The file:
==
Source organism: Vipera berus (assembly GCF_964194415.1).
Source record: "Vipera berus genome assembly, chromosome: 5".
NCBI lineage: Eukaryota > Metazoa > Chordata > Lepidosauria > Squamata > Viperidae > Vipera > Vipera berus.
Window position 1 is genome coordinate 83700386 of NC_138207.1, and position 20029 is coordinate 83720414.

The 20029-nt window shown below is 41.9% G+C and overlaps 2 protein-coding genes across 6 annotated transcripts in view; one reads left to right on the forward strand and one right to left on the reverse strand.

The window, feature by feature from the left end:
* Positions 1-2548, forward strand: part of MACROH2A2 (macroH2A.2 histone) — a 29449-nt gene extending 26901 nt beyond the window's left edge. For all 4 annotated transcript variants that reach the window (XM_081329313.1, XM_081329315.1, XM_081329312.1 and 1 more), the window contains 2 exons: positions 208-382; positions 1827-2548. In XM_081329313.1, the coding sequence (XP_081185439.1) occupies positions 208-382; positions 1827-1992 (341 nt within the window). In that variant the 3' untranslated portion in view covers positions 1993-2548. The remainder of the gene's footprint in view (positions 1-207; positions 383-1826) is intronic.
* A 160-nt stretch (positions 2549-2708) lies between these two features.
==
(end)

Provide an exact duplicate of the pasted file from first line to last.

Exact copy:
Source organism: Vipera berus (assembly GCF_964194415.1).
Source record: "Vipera berus genome assembly, chromosome: 5".
NCBI lineage: Eukaryota > Metazoa > Chordata > Lepidosauria > Squamata > Viperidae > Vipera > Vipera berus.
Window position 1 is genome coordinate 83700386 of NC_138207.1, and position 20029 is coordinate 83720414.

The 20029-nt window shown below is 41.9% G+C and overlaps 2 protein-coding genes across 6 annotated transcripts in view; one reads left to right on the forward strand and one right to left on the reverse strand.

The window, feature by feature from the left end:
* Positions 1-2548, forward strand: part of MACROH2A2 (macroH2A.2 histone) — a 29449-nt gene extending 26901 nt beyond the window's left edge. For all 4 annotated transcript variants that reach the window (XM_081329313.1, XM_081329315.1, XM_081329312.1 and 1 more), the window contains 2 exons: positions 208-382; positions 1827-2548. In XM_081329313.1, the coding sequence (XP_081185439.1) occupies positions 208-382; positions 1827-1992 (341 nt within the window). In that variant the 3' untranslated portion in view covers positions 1993-2548. The remainder of the gene's footprint in view (positions 1-207; positions 383-1826) is intronic.
* A 160-nt stretch (positions 2549-2708) lies between these two features.